There must be more focus on the acceptance of evidence-based practices. For example, standards for management of depression in primary care settings already exist. A great example is the PHQ-9 questionnaire that takes from two to five minutes to complete and can provide an accurate summary of depression severity. While this is a great start, there are three key tactics that can help improve the way mental healthcare is delivered:
1.Focusing on key treatment process rather than outcomes. When behavioral health problems lead to personal or public violence, or substance abuse, the patient must be engaged and retained in care for longer periods. During that time, the patient’s response and engagement levels hold greater value until more specific outcomes can be measured.
2.Apply better monitoring of acute care utilization for behavioral health cases. The 3M measure of potentially preventable readmissionsis a great starting point: it includes behavioral health readmissions within 30 days as well as readmissions in which either the first or subsequent admission is to a behavioral health setting. Using such a measure can help prevent readmission and assess the impact of inpatient behavioral health interventions. There are also measures which focus on seven and 30- day follow ups in mental health cases. Value-based payment arrangements can use these to incentivize better participation from hospital and community based providers.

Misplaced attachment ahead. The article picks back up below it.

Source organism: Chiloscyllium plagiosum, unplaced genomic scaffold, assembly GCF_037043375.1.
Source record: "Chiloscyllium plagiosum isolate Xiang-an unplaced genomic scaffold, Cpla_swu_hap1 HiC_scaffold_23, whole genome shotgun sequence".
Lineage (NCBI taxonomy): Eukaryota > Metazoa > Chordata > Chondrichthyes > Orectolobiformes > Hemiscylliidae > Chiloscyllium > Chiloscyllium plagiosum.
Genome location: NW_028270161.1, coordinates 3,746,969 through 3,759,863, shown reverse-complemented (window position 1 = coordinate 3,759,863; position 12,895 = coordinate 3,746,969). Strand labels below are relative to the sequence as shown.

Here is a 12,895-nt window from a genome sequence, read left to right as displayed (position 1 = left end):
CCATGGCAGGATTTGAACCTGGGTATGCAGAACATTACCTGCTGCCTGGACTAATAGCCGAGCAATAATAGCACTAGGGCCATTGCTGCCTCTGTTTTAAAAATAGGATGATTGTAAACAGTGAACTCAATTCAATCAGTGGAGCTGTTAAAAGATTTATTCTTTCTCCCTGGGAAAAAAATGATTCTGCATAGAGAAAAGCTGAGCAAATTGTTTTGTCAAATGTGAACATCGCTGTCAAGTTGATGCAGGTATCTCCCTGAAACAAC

3.Make use of social determinant and functional outcomes. While claims data doesn’t offer insight into such measures, there has been strong support to include such information within patient records. Incentivizing providers to include such information with systems would be a step in the right direction to gaining reliable data that plays a vital role in the overall health assessment of patients.
State-based collaborations underway
There is some good news, as certain states and cities are already applying improvements to how mental health is cared for. Oregon’s Alternative Payment Methodology (APM) pilot is aiming to align payment with a holistic care approach using PCMHs and behavioral health professionals within primary care settings to provide referrals and counseling. In Kansas City, behavioral healthcare providers have entered pay-for-performance agreements with New Directions Behavioral Health, a managed care carve out and employee assistance program. While providers are apprehensive to take more risk on, gathering data and building business cases can set the foundation to achieve the dual success of better outcomes at lower costs.
Some payers are also helping to drive progress. Cigna worked with the American Society of Addiction Medicine to come up with an evidence-based approach to substance abuse treatment tied to value based payments. Cigna has also agreed to share data that can help gauge the impact of prescribed medication on the substance abuse disorders which is useful data that can be leveraged by other mental health providers.
While some stakeholders have taken the right steps in the transition to value-based care, mental and behavioral health should not be left behind. As these are a pressing issue that has drained financial and physician resources, stakeholders must act immediately to develop better performance measures, experiment with programs and adopt a holistic approach to patient care to achieve better behavioral health outcomes.